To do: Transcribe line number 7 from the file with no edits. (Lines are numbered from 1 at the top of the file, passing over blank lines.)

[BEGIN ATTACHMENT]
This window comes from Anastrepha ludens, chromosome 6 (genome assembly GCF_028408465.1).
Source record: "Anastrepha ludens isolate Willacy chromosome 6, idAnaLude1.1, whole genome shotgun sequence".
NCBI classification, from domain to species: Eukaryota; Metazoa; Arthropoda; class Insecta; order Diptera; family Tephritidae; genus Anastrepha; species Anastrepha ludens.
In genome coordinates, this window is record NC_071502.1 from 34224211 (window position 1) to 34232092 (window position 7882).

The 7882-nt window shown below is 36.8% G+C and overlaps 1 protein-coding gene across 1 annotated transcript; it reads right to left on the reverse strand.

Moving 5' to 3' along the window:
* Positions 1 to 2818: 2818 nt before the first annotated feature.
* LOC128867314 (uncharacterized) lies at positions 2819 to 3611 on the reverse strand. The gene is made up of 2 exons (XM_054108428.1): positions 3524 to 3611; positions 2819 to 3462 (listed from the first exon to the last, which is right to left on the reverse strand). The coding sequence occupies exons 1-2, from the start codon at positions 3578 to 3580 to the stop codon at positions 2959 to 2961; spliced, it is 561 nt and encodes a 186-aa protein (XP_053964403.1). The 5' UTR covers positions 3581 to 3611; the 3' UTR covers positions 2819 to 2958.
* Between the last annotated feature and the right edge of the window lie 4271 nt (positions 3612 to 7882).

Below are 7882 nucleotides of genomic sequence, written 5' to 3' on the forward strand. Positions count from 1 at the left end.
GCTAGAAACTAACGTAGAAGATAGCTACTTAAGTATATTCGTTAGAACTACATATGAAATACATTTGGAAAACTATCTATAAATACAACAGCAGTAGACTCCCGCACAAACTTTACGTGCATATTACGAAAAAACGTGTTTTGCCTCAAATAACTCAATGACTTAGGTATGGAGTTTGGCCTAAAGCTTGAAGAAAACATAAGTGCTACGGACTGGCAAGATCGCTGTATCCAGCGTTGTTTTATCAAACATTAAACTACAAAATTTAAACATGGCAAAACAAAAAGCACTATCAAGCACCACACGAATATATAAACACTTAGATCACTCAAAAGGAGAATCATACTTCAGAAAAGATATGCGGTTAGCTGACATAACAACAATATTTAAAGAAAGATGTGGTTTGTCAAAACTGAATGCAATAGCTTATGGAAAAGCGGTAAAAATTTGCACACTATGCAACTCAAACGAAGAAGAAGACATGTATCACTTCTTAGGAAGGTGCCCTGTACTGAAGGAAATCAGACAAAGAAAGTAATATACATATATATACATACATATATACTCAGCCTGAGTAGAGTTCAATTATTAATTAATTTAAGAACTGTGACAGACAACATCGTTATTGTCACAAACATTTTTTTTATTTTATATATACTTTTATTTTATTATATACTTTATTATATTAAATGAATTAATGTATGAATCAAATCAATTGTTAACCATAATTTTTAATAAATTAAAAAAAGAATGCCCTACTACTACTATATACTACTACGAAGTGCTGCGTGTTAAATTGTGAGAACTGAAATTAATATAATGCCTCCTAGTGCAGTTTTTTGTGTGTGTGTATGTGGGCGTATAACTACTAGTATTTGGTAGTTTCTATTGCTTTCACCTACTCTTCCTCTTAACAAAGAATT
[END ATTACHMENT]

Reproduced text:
* Positions 1 to 2818: 2818 nt before the first annotated feature.